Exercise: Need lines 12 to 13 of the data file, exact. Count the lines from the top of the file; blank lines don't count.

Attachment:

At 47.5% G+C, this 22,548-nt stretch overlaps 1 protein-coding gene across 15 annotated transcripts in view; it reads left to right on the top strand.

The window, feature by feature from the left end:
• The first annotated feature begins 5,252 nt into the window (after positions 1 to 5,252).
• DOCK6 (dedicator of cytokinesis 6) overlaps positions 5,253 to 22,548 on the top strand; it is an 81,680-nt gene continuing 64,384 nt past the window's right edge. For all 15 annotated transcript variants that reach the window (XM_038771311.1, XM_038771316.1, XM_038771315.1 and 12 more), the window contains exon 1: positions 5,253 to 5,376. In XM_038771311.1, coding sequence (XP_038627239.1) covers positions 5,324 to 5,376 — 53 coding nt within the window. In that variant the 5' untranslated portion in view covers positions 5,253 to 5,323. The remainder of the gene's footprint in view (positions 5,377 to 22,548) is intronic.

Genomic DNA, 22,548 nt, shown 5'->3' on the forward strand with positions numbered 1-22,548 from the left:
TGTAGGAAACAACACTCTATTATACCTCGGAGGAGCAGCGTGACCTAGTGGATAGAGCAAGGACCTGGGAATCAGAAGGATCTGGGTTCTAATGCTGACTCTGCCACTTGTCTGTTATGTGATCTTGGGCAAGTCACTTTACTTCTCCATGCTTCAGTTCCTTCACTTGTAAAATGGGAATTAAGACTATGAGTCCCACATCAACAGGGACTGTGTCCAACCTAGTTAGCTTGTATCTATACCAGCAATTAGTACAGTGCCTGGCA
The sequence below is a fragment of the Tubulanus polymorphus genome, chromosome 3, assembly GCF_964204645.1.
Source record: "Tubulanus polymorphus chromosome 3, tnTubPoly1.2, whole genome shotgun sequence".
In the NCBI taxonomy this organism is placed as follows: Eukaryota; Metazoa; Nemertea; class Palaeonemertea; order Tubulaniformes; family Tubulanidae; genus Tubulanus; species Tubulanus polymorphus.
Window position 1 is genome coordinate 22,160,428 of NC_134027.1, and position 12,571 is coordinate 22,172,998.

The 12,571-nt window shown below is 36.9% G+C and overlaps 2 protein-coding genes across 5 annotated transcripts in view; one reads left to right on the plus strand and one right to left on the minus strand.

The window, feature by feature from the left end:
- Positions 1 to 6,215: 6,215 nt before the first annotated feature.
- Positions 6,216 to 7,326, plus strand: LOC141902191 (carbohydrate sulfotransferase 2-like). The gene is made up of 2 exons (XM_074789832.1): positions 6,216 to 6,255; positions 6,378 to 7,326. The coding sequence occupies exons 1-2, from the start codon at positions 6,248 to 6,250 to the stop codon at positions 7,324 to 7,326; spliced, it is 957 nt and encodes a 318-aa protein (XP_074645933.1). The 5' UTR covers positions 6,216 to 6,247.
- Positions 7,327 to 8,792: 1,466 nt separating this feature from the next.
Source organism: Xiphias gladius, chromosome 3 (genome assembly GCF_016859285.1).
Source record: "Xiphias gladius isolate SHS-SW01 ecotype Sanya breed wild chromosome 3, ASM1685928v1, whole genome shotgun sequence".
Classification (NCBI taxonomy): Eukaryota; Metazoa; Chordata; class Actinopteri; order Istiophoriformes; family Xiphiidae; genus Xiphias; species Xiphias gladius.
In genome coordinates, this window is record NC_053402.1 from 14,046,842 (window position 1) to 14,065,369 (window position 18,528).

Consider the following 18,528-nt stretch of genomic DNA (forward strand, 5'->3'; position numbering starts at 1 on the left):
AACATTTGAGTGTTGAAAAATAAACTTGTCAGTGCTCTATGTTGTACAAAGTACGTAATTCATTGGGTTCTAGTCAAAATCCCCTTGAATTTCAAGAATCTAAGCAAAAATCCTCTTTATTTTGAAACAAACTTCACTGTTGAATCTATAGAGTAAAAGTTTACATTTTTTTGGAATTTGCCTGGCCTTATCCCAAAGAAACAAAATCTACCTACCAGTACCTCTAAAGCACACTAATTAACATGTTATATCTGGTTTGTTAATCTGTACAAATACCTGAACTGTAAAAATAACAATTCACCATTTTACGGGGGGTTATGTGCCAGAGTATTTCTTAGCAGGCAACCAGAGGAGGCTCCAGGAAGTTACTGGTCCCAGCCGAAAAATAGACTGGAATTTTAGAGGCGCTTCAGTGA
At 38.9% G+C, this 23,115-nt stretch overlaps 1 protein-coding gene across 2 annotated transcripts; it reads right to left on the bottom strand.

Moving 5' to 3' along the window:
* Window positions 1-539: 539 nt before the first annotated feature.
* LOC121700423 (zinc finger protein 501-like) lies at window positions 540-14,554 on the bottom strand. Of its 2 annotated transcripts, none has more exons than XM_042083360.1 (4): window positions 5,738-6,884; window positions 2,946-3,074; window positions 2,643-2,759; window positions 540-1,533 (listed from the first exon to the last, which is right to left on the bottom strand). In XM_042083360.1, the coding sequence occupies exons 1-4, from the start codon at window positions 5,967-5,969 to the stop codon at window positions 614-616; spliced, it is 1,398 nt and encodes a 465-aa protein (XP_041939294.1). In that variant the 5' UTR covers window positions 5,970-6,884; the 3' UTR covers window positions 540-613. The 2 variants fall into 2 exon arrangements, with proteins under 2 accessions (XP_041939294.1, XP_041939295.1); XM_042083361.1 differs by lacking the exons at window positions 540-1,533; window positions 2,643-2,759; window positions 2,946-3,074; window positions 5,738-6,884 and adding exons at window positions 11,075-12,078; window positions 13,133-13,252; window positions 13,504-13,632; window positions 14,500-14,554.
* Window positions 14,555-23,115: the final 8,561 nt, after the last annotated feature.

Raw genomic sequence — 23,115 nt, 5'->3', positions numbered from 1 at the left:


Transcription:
The window, feature by feature from the left end:
- Positions 1 to 6,215: 6,215 nt before the first annotated feature.